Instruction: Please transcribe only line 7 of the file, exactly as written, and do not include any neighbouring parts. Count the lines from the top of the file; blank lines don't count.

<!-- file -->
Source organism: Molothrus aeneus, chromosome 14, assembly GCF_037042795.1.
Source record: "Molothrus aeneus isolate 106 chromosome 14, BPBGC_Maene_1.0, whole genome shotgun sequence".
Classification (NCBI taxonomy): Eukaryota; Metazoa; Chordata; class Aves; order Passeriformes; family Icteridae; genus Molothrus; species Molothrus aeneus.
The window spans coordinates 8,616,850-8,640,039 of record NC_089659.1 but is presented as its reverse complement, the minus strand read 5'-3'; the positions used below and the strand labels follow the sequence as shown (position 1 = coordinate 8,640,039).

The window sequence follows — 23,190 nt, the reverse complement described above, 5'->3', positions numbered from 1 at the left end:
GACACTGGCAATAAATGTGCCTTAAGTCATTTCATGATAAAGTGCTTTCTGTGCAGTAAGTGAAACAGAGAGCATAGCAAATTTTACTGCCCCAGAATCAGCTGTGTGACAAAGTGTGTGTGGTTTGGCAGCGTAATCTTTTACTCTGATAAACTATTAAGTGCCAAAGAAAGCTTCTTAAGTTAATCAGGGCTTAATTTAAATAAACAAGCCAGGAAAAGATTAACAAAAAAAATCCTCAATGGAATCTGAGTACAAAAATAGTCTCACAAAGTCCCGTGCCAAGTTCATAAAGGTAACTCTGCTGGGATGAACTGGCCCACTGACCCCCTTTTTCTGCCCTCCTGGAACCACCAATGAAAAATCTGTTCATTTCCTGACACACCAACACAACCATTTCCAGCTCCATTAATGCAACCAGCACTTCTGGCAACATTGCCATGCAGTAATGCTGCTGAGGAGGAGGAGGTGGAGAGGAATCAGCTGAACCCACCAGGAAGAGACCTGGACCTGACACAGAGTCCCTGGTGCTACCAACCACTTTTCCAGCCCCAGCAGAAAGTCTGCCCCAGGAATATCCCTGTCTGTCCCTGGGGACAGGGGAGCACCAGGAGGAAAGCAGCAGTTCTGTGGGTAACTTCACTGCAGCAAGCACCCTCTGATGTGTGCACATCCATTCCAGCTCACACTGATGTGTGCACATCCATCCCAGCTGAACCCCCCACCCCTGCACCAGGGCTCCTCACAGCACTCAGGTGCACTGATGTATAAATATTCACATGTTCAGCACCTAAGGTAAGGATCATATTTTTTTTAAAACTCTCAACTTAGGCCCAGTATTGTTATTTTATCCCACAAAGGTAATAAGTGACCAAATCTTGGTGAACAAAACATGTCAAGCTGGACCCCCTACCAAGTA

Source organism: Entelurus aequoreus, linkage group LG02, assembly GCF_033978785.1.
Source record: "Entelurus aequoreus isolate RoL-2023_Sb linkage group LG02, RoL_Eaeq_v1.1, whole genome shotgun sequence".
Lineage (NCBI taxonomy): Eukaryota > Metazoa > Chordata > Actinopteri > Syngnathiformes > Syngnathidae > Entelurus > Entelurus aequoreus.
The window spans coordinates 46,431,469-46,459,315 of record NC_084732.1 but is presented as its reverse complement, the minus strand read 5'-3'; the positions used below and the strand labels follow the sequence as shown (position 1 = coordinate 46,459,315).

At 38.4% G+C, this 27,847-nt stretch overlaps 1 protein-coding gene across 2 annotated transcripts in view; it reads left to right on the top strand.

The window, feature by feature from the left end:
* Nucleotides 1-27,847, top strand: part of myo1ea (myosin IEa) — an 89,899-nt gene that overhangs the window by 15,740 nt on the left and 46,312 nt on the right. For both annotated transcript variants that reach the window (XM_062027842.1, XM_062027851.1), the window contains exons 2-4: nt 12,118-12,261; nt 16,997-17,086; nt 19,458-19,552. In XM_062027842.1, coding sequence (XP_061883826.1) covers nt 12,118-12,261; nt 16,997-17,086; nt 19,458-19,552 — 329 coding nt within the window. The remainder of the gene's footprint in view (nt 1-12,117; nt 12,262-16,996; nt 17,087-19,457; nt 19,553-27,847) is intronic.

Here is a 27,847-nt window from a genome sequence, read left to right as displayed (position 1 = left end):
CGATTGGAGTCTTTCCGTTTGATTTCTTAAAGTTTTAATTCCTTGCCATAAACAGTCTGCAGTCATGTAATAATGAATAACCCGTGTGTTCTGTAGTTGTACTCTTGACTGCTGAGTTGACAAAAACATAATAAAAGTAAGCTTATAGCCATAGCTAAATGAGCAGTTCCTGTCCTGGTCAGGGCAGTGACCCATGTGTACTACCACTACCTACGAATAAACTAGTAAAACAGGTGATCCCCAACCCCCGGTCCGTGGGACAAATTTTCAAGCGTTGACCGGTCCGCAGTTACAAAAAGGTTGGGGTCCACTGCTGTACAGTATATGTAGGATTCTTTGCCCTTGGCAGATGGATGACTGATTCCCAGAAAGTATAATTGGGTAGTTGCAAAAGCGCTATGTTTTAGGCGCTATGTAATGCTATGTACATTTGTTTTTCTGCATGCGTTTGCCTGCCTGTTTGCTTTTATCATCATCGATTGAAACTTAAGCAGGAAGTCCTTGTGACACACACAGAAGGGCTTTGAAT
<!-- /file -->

Source organism: Entelurus aequoreus, linkage group LG02, assembly GCF_033978785.1.